T2-Weighted Hyperintense MRI Lesions in the Pons in Patients With Atherosclerosis
Background and Purpose Pontine hyperintense lesions (PHL) on T2-weighted MRI have been recognized recently. Histopathological findings resemble periventricular leukoaraiosis, and a vascular etiology has been suggested. We studied the frequency and the associated factors of PHL in patients with symptomatic atherosclerosis.
Methods Two independent observers assessed brain MRIs in a prospective cohort of patients with symptomatic atherosclerosis. Only patients in whom both observers scored PHL on T2- and proton density–weighted images, but not on T1-weighted images, were considered to have the lesion.
Results We studied 229 patients: 31% presenting with ischemic stroke, 31% with myocardial infarction, and 38% with peripheral artery disease. Both observers scored PHL in 23% of all patients. Patients with PHL were significantly older and had more lacunar infarcts and periventricular leukoaraiosis than patients without PHL. There were more women, more hypercholesterolemic and diabetic patients, and more cortical infarcts on MRI (P=NS). After logistic regression the presence of leukoaraiosis (odds ratio, 2.4; 95% confidence interval, 1.6 to 3.4) and lacunar infarcts (odds ratio, 2.2, 95% confidence interval, 1.5 to 3.1) remained independently associated with PHL. PHL was more common in patients with ischemic strokes (39%) than in patients with myocardial infarctions (11%) or peripheral artery disease (19%) (P<.001).
Conclusions We found that PHL on T2- and proton density–weighted MR images are often found in patients with symptomatic atherosclerosis. The association with periventricular leukoaraiosis and lacunar infarcts suggests that PHL is a variant of leukoaraiosis, with possibly the same pathophysiology. The clinical symptoms and consequences of PHL, however, are not yet clear.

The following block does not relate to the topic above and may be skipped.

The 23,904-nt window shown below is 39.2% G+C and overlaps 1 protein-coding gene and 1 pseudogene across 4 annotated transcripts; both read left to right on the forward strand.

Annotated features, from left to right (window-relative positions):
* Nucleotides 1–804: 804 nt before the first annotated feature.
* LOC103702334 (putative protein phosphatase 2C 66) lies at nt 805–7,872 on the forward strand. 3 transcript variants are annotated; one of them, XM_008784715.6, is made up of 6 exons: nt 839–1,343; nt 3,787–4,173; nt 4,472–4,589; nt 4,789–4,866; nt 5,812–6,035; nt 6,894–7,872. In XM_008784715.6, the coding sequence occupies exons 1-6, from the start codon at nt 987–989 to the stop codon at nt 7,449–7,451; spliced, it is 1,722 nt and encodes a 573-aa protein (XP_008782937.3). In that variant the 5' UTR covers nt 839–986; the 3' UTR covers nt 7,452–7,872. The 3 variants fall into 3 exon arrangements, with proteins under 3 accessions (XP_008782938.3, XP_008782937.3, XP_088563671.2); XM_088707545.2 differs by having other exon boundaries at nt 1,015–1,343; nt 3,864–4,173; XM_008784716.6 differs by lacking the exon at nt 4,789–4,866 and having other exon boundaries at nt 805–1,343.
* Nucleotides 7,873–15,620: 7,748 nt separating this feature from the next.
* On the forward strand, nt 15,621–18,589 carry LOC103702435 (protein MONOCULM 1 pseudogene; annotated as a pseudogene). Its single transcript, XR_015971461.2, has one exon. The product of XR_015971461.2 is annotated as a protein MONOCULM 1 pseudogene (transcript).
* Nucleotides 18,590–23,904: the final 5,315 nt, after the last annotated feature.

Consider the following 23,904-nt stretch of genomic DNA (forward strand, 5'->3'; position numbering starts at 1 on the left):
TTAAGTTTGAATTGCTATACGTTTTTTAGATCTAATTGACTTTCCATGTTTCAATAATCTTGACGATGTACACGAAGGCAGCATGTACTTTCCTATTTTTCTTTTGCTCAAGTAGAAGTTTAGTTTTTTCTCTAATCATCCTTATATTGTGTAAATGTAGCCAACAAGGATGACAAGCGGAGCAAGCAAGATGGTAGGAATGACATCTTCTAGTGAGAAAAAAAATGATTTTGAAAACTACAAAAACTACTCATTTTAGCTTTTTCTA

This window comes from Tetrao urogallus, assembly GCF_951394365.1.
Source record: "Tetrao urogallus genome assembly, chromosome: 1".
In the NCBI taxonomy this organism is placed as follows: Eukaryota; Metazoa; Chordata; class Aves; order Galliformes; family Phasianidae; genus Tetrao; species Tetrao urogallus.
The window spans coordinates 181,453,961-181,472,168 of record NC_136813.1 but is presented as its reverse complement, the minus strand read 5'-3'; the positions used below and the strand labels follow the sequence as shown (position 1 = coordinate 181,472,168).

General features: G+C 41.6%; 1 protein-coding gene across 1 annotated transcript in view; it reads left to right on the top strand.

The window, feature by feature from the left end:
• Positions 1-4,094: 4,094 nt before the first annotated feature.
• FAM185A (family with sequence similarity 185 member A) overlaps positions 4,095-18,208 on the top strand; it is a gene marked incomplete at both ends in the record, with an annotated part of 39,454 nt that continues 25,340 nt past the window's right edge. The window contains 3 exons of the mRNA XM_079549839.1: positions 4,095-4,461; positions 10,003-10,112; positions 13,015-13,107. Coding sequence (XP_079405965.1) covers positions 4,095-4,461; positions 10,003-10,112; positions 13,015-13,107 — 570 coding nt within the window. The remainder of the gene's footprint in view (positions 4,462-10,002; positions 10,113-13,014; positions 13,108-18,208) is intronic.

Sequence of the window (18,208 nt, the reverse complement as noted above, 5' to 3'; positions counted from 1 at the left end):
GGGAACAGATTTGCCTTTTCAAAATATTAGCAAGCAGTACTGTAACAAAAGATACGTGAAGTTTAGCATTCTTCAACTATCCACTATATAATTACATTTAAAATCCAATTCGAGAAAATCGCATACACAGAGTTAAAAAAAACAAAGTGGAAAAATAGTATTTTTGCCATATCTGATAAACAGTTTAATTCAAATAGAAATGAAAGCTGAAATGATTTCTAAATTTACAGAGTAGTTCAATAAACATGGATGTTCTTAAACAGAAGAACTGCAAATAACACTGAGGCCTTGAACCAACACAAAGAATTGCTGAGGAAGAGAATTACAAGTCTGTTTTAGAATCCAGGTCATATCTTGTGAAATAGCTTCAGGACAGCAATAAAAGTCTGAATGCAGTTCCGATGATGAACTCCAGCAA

In 1995 Pullicino et al1 reported 16 cases with “ischemic rarefaction” of the pons in a series of 85 patients examined with an MRI. They examined two cases histopathologically. The pontine areas that were hyperintense on T2W MRI showed white matter pallor with reactive astrocytosis, primarily in the central parts of the pons, with arteriosclerotic changes in the small arteries. The authors also saw lacunar infarcts in and around these areas. The histopathological findings were similar to those found in LA.2 3 Patients with pontine rarefaction more often suffered from hypertension and diabetes mellitus than patients without these lesions, but the differences were not statistically significant. The clinical relevance of pontine rarefaction is not clear.
The findings in the two cases of Pullicino et al1 suggest a vascular etiology. We therefore expected to find PHL on T2W MRI more frequently in a population of atherosclerotic patients. We examined the frequency of PHL in a cohort of atherosclerotic patients and studied its association with vascular risk factors and other manifestations of vascular brain disease.
Subjects and Methods